Republican Mike Taylor is back in the race for a Senate seat from Montana.
After suspending his campaign over a smarmy commercial that featured a film clip from his days as a leisure suit-clad hairdresser in the 1970s, Taylor announced Tuesday that he would again actively try to win the Nov. 5 race against incumbent Democrat Max Baucus.
"What would my forefathers do -- those salt of the earth people who settled the West? Would they just walk away? No way," Taylor said. "After conferring with my wife, my children, my family, the decision was made that I must come back -- not just because I want to be a senator, but because I want to make a statement about decency."
Taylor was trailing in the polls when he shelved his campaign Oct. 10 after the ad hit the airwaves. The commercial, which showed a blow-dried Taylor applying a facial to a male customer with dated disco music playing in the background, was seen by many analysts as a not-too-subtle attempt to convince Montana's conservative voters that the married Taylor was gay.
Taylor had called for a write-in candidate to take up the Republican flag, however, he said Tuesday that long sessions of prayer had persuaded him to get back into the game under the banner "Countdown to Decency."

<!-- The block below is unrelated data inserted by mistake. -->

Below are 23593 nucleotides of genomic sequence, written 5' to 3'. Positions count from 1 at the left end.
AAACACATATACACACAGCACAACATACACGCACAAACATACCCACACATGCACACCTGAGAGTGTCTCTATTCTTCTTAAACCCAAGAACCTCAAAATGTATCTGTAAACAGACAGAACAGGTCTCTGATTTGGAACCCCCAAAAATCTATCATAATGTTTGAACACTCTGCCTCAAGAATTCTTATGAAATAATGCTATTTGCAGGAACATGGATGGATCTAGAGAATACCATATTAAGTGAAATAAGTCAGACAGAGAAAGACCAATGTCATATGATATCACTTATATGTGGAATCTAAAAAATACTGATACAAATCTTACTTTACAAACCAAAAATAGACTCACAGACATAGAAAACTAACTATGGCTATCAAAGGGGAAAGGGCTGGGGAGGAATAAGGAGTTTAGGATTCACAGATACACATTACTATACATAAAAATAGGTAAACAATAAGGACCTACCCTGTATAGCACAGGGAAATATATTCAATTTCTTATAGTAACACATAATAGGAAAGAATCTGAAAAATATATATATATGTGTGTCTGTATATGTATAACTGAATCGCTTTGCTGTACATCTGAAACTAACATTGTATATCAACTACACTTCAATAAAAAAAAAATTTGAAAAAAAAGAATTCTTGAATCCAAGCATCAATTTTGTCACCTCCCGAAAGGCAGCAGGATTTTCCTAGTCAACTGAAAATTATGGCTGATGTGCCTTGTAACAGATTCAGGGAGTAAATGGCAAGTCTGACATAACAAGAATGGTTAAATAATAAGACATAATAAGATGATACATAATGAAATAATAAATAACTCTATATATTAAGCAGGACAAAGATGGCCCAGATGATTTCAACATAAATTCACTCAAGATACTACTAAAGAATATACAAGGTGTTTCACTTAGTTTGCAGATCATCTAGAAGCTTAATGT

"I want to save democracy from the smear campaigns," he declared. "I realize that our effort is David vs. Goliath -- the people vs. the muckrakers. They (the Democrats) may have 10 times more money than we do, but Montanans have 10 times more integrity than them."
Poll: Gov. Jeb Bush has edge
A new Mason-Dixon poll of 638 probable Florida voters released Tuesday showed Gov. Jeb Bush with a 5 percentage point lead over scrappy lawyer Bill McBride, his Democratic challenger in the race for governor.
The poll gives Bush 49 percent of the vote to 44 percent for McBride, with 6 percent undecided. It also said most of the undecided are Republicans. The margin of error was 4 percent. A Mason-Dixon poll taken a month ago showed Bush with a 6 percent margin.
Bush's mother, former first lady Barbara Bush, campaigned with the governor at a retirement community in southwest Florida Monday and former President George H.W. Bush was to appear at a Jacksonville rally Tuesday.
"This still is a very competitive race," said Brad Coker, managing director of Mason-Dixon Polling and Research. Other polls earlier this month have shown the contest as being a little tighter than that. "I think we're in pretty good shape two weeks out, but we've got a lot of work to do," Bush said.
McBride's campaign manager Alan Stonecipher had a different view.